NAIROBI, June 25 (Reuters) - Kenya wants parliament to approve its revised petroleum law before October, its energy minister said on Wednesday, clearing a hurdle to opening up more blocks to explorers.
Oil discoveries in Uganda and Kenya by Britain’s Tullow Oil and gas found off Tanzania and Mozambique have turned east Africa into a frontier for hydrocarbon exploration. Kenya aims to start production in 2016, with Uganda following in 2017.
Kenya said in January it would delay a licensing round for new exploration blocks until the law was ready.
The law, updating a 1986 code, would list new guidelines on natural gas exploitation not adequately covered now, allow for the creation of a sovereign wealth fund to save some revenue and specify how local communities will benefit.
Cabinet Secretary for Energy and Petroloum Davis Chirchir told a conference his ministry had set itself a timeline to have the law in parliament by August or September, with the aim of having legislators approve it by Octobder.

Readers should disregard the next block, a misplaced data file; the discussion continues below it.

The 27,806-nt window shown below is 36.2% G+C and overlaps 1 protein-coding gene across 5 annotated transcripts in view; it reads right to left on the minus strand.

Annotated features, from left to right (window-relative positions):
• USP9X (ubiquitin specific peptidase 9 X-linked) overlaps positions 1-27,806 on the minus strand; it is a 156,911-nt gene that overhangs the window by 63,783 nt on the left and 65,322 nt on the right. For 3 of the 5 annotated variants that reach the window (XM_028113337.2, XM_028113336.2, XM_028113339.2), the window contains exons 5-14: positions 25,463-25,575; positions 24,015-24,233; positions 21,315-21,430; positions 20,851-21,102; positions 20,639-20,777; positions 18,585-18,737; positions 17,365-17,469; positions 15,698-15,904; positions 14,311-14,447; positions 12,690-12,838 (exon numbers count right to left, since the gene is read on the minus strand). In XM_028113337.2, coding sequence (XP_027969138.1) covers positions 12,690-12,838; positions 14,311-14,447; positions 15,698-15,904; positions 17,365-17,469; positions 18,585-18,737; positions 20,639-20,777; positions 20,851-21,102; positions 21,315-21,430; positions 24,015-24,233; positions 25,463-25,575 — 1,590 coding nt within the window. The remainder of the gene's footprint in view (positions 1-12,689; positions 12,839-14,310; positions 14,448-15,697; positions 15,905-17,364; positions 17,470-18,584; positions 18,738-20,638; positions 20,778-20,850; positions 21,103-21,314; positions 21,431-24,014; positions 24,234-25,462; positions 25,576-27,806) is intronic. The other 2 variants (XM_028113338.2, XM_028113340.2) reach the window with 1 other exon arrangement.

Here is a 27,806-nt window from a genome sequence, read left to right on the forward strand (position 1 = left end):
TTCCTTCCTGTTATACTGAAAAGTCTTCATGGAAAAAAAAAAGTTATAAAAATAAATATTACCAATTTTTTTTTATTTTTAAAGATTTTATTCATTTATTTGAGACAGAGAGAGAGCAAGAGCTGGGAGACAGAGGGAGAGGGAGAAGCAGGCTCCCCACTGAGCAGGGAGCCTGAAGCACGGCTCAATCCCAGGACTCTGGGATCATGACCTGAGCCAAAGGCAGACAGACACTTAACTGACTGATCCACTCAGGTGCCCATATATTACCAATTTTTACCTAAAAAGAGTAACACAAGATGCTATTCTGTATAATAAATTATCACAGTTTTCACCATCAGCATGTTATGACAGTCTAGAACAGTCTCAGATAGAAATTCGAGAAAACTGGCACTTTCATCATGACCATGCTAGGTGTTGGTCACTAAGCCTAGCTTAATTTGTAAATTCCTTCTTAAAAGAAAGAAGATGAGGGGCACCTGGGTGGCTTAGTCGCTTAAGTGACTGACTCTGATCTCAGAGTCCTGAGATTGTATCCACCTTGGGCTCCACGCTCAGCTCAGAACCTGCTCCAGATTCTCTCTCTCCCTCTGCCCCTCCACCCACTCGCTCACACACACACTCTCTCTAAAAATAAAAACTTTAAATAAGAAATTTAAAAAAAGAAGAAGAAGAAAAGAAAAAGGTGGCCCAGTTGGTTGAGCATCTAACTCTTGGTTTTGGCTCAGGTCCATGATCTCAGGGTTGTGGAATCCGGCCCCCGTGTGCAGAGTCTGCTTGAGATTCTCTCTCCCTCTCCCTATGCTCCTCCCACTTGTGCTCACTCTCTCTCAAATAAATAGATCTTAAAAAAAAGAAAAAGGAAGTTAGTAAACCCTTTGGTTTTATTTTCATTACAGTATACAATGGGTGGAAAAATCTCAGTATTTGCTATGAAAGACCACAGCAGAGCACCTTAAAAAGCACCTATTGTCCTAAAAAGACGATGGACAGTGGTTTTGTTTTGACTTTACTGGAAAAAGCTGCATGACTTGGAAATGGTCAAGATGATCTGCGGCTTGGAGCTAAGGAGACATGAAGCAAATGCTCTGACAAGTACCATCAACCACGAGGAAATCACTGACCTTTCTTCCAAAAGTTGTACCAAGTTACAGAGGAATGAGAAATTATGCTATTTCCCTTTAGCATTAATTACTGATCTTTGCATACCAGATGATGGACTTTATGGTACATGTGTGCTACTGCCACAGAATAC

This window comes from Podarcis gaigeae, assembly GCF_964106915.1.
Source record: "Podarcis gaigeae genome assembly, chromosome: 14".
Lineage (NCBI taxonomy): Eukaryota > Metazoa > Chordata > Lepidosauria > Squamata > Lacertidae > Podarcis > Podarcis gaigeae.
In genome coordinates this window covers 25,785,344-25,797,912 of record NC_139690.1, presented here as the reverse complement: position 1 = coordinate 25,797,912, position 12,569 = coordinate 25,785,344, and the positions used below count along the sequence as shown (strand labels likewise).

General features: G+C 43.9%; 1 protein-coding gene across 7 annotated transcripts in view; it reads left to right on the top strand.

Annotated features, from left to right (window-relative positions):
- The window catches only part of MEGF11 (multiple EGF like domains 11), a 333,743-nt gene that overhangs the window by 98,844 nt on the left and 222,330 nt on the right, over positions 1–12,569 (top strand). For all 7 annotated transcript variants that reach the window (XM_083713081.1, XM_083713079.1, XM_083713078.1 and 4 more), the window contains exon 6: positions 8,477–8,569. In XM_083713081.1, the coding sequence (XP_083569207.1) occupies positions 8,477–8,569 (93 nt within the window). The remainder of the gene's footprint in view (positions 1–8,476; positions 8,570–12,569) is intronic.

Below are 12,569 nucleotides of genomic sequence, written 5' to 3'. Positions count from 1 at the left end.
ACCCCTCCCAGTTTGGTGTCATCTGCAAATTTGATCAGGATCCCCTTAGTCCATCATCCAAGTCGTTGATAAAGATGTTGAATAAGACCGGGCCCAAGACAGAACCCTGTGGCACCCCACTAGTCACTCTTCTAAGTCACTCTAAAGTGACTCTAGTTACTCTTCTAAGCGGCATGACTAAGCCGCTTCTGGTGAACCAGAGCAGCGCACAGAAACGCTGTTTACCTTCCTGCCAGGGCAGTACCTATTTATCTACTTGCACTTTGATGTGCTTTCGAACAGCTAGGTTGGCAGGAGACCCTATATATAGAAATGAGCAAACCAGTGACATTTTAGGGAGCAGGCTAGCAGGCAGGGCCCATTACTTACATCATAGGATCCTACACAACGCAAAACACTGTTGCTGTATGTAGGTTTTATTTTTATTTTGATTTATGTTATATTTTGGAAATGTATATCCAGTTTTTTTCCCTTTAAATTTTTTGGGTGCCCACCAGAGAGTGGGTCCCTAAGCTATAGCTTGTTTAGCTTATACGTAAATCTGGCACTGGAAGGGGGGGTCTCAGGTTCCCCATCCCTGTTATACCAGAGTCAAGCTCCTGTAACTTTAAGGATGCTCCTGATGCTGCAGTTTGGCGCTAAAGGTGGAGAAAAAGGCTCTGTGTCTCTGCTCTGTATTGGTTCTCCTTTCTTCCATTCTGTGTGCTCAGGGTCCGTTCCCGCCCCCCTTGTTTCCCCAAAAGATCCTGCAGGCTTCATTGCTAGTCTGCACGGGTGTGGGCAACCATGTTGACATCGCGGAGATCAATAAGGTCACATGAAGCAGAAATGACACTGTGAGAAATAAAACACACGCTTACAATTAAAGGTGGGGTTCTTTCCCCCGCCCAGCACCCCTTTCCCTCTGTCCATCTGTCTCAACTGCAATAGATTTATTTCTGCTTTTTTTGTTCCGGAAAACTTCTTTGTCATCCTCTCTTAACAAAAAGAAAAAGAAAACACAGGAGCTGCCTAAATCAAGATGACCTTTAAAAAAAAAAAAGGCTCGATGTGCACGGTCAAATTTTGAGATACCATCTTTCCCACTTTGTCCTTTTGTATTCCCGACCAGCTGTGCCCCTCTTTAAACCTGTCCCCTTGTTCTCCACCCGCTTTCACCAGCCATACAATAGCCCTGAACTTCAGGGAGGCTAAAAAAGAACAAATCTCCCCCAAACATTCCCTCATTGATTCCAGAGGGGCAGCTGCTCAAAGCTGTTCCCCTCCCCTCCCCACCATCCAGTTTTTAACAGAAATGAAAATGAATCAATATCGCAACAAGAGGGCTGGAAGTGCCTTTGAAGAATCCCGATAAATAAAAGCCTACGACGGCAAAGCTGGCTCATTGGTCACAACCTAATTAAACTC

“The Ministry of Energy and Petroleum is at an advanced stage of review of the policy, legal and regulatory framework, to realise this constitutional requirement within that timeframe,” he said.
The date has been slipping. An official said earlier this month that the would be sent to parliament in July or August.
Chirchir told reporters that timelines had changed to make ensure relevant parties had as much input as possible.
Chirchir said the country had 15 new blocks it was ready to open, and rising interest from explorers had sparked a debate about whether they could be offered under the old law. (Editing by Drazen Jorgic, editing by Louise Heavens)